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Why Dogs scratch the grass after pooping and peeing

You may wonder why your dog tears up the grass after peeing or poop, well after some research this is what I have found out, hope this article is insightful.

This dog behavior is a way to mark their territory. By nature, and in the wild, canines are territorial. … The scents released from dogs‘ feet is more pungent and lasts longer than the scents of urine and feces. When a dog kicks the ground after defecating, they are releasing pheromones onto the ground.

When you let your dog outdoors to take care of business and notice grass, sand, dirt being kicked behind them, it’s easy to think that the behavior is just a way to keep their area clean. In truth, it’s actually a safety mechanism and an important part of how they communicate as a species.

If you notice your dog scraping frantically at the ground or kicking debris behind them, it’s usually an act of marking their territory, formerly known as “scrape behavior.” While you may not always catch your dog in the act, their bodies are busy producing an important chemical reaction that allows them to communicate with other canines.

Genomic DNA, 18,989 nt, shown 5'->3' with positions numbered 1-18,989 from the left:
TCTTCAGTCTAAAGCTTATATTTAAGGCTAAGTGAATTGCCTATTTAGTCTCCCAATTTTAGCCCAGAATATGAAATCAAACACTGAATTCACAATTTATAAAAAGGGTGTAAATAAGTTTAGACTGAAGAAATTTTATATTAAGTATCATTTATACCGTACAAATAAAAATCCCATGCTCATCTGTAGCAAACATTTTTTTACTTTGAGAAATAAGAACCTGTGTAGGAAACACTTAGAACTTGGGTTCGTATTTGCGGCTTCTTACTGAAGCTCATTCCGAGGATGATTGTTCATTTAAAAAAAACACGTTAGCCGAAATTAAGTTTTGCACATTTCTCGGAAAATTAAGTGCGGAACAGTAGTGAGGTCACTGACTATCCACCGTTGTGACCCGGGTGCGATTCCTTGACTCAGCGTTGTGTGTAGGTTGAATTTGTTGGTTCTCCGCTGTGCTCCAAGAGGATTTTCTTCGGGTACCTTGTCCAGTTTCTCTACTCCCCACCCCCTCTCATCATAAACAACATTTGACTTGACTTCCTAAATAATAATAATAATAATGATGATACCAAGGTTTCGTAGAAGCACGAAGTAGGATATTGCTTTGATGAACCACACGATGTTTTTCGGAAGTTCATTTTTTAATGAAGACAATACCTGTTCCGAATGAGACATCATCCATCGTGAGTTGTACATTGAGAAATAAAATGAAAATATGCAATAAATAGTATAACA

The behavior dates back thousands of years, when dogs lived in the wild and were responsible for fending off prey. In the presence of other dogs, the action was used as a protection method.

Our dogs consider pooping as a way of sending a message to other dogs that the ground they just did the deed on, is theirs. By kicking up dirt afterward, they’re compounding the scent of the bathroom along with the pheromones coming from their feet glands to create one strong scent. In addition, the disturbed grass also serves as a visual clue to other dogs that they’re walking on someone else’s territory.

Your pup isn’t attempting to ruin the lawn, but simply letting other dogs know they’re in charge. But it’s not always a warning to “back-off” — this form of communication also allows canines to alert other dogs that there isn’t a present threat in the area. If another dog comes near, they’ll immediately know that another animal of the same species is close by. When surrounded by other dogs during visits to the dog park, it’s normal for this action to go into overdrive.

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